– The V-Model is very rigid and the least flexible, which means that if one of the requirements is changing, the tester should update the test documentation as a whole.
– This model applicable mostly to big companies because the model needs a lot of resources.
– The amount and the intensity of the test levels should be tailored according to the specific needs of the project.
In summary: In the V-Model the place of testing in the development process is critical. The fault-finding occurs in the early stage of the development process which provides the cheaper alternative for fixing it.
The Spiral model is mostly used in large projects.
For smaller projects, the Agile concept is more appropriate.
This model of development combines the features of the prototyping model and the waterfall model.
The spiral model was defined by Barry Boehm in his article “A Spiral Model of Software Development and Enhancement” (1985).
This model was not the first model to discuss iterative development, but it was the first model to explain why the iteration matters.
The spiral model is an evolutionary version of incremental prototyping.
Incremental development means that the project is not done by (possibly large) pieces, but as a series of smaller developments and deliveries.
Incremental models try to reduce the risk of developing the wrong system by delivering useful parts of the system early and getting customer feedback.
System functionality and reliability requirements will grow over time, from an early version only for the development or for users, to a version released to final customers later.
What about testing in the spiral model?
In a spiral model, testing must be adapted to such development models, and continuous integration testing and regression testing are necessary.
The tests should be a reusable test case for every component and increment, and it should be reused and updated for every additional increment.
If this is not the case, the software reliability tends to decrease over time instead of increasing.
– Spiral Life Cycle Model is a very flexible model. Development phases can be determined by the project manager, according to the complexity of the project.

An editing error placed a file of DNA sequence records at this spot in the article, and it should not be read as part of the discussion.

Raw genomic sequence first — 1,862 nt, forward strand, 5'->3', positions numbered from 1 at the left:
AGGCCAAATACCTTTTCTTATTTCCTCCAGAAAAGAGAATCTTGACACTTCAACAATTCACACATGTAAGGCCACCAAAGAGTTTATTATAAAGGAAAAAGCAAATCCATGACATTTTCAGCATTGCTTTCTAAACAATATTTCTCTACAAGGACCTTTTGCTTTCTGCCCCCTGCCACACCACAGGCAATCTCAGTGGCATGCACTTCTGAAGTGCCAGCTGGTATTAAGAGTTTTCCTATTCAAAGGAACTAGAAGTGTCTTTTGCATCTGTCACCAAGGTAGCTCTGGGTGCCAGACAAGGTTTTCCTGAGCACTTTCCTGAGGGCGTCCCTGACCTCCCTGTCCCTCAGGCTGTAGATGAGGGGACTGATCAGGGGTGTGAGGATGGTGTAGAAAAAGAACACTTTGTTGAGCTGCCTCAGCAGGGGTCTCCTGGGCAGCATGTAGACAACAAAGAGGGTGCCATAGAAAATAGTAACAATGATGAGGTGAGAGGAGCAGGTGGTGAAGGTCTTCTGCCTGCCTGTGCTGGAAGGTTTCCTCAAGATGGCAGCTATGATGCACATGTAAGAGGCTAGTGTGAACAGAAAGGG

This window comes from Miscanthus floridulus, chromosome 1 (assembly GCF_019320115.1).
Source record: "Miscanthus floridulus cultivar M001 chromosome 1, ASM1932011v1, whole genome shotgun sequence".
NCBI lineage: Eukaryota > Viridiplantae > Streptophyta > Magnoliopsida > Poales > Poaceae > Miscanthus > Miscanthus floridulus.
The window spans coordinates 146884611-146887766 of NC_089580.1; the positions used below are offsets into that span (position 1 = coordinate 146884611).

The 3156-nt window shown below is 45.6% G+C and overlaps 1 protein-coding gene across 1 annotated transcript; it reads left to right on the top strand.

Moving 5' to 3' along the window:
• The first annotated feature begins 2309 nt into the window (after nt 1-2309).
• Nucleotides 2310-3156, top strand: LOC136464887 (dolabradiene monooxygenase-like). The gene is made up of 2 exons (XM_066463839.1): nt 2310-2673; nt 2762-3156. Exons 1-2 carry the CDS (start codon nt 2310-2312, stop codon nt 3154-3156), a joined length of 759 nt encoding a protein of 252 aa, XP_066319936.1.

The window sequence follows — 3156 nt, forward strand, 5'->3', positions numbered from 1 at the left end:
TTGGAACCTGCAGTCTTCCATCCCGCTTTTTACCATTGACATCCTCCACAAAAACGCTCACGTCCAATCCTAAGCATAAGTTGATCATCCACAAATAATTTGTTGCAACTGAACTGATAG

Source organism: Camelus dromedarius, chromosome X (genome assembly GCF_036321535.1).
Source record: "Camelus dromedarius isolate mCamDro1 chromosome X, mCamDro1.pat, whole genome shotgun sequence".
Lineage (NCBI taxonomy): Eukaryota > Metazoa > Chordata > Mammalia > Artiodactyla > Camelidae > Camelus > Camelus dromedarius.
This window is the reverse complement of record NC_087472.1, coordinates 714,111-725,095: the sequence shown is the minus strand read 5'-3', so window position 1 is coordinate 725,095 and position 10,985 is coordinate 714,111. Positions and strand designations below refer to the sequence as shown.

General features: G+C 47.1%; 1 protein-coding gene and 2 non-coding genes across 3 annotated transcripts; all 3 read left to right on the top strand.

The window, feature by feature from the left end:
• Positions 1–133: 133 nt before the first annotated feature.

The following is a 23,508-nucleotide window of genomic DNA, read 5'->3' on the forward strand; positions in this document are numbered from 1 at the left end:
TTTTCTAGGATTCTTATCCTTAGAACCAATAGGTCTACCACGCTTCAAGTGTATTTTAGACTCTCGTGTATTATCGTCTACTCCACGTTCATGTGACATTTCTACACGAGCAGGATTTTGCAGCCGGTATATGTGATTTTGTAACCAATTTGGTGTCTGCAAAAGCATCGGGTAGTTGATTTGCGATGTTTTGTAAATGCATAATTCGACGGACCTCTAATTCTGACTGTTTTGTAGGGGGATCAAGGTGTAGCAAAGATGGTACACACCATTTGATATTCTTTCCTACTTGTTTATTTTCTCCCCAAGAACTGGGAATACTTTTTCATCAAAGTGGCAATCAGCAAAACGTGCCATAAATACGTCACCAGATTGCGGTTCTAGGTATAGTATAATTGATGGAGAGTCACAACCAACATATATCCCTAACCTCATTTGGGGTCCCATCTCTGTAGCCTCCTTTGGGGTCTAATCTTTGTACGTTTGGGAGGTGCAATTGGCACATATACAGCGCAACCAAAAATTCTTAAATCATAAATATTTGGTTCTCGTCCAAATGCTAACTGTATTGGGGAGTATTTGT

– Estimates (i.e. budget, schedule, etc.) get more realistic as work progresses because important issues are discovered earlier.
– Good for large and mission-critical projects.
– The software is produced early in the software lifecycle.
– Doesn’t work well for smaller projects.
– Evaluating the risks involved in the project can shoot up the cost and it may be higher than the cost of building the system.
– The spiral model is much customized for every project.
– Risk analysis requires highly specific expertise.
In summary: It serves as the best option for businesses with volatile business goals but where there is a need for a prototype to handle the complexities of the business procedures.
The Agile Model of software development is a conceptual framework for software engineering that promotes development iterations throughout the life-cycle of the project.
The Agile approach meaning as the name refers implies something to do very quickly.
Hence, Agile Testing refers to validate client requirements as soon as possible and make them customer-friendly.
Agile practices are specially tailored to eliminate all kinds of waste manifesting in a product lifecycle, but more especially, improving the quality of the developed product is a major goal threaded into most of that practice.
There are many agile development methods; most minimize risk by developing software in short amounts of time.
Software developed during one unit of time is referred to as an iteration, which may last from one to four weeks.
Each iteration is an entire software project: including planning, requirements analysis, design, coding, testing, and documentation.
In Agile testing as soon as the build is out, testing is expected to get started and report the bugs quickly if any found.
There are some accepted properties to Agile Development, for example:
- Short release cycles- agile development can’t be called agile unless it is done in short repetitive iterations.
- Customer involvement. The tester should provide his thoughts on the client’s requirements rather than just being the audience at the other end.
- Responding to change – agile development is focused on quick responses to change and continuous development.
- Individuals and interactions over processes and tools
– Saving time and money.
– Focus more on the application rather than documenting things.
– Daily meetings and discussions for the project following an Agile model can help to determine the issues well in advance and work on them accordingly.
– Requirements changing even in the late stage of development
– The end result is high-quality software in the least possible time duration and satisfied customers.
– The project can easily get taken off track if the customer representative is not clear what final outcome that they want.
– There is a lack of emphasis on necessary designing and documentation.
– User involvement is often a potential problem especially in big and complex projects
– Agile processes are really only applicable to products where reliability is not very critical.
I have come to the conclusion that with the quicker development, testing, and constant feedback from the user, the Agile methodology becomes the appropriate approach for the projects to be delivered in a short span of time.
Agile methods also emphasize working software as the primary measure of progress.
Combined with the preference for face-to-face communication, agile methods produce very little written documentation relative to other methods.